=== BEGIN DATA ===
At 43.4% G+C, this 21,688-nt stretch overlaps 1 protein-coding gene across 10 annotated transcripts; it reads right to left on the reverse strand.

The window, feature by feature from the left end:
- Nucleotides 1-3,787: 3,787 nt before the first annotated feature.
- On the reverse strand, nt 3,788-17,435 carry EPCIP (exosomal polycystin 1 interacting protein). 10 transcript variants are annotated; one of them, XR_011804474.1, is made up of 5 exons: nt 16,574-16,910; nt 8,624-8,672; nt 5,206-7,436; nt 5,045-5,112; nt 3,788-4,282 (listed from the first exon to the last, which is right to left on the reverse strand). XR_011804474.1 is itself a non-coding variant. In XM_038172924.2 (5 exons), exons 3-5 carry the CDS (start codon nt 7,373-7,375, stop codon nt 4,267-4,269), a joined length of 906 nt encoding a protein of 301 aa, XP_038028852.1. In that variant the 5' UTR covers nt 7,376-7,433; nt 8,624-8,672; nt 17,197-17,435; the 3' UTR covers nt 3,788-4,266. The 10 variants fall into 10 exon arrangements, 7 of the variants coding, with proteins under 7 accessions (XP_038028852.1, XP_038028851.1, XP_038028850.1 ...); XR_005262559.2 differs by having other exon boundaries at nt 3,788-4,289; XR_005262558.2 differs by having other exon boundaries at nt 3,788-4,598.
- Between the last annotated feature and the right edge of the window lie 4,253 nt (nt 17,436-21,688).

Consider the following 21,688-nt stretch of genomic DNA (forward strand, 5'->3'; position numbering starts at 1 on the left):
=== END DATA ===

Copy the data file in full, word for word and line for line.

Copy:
At 43.4% G+C, this 21,688-nt stretch overlaps 1 protein-coding gene across 10 annotated transcripts; it reads right to left on the reverse strand.

The window, feature by feature from the left end:
- Nucleotides 1-3,787: 3,787 nt before the first annotated feature.
- On the reverse strand, nt 3,788-17,435 carry EPCIP (exosomal polycystin 1 interacting protein). 10 transcript variants are annotated; one of them, XR_011804474.1, is made up of 5 exons: nt 16,574-16,910; nt 8,624-8,672; nt 5,206-7,436; nt 5,045-5,112; nt 3,788-4,282 (listed from the first exon to the last, which is right to left on the reverse strand). XR_011804474.1 is itself a non-coding variant. In XM_038172924.2 (5 exons), exons 3-5 carry the CDS (start codon nt 7,373-7,375, stop codon nt 4,267-4,269), a joined length of 906 nt encoding a protein of 301 aa, XP_038028852.1. In that variant the 5' UTR covers nt 7,376-7,433; nt 8,624-8,672; nt 17,197-17,435; the 3' UTR covers nt 3,788-4,266. The 10 variants fall into 10 exon arrangements, 7 of the variants coding, with proteins under 7 accessions (XP_038028852.1, XP_038028851.1, XP_038028850.1 ...); XR_005262559.2 differs by having other exon boundaries at nt 3,788-4,289; XR_005262558.2 differs by having other exon boundaries at nt 3,788-4,598.
- Between the last annotated feature and the right edge of the window lie 4,253 nt (nt 17,436-21,688).

Consider the following 21,688-nt stretch of genomic DNA (forward strand, 5'->3'; position numbering starts at 1 on the left):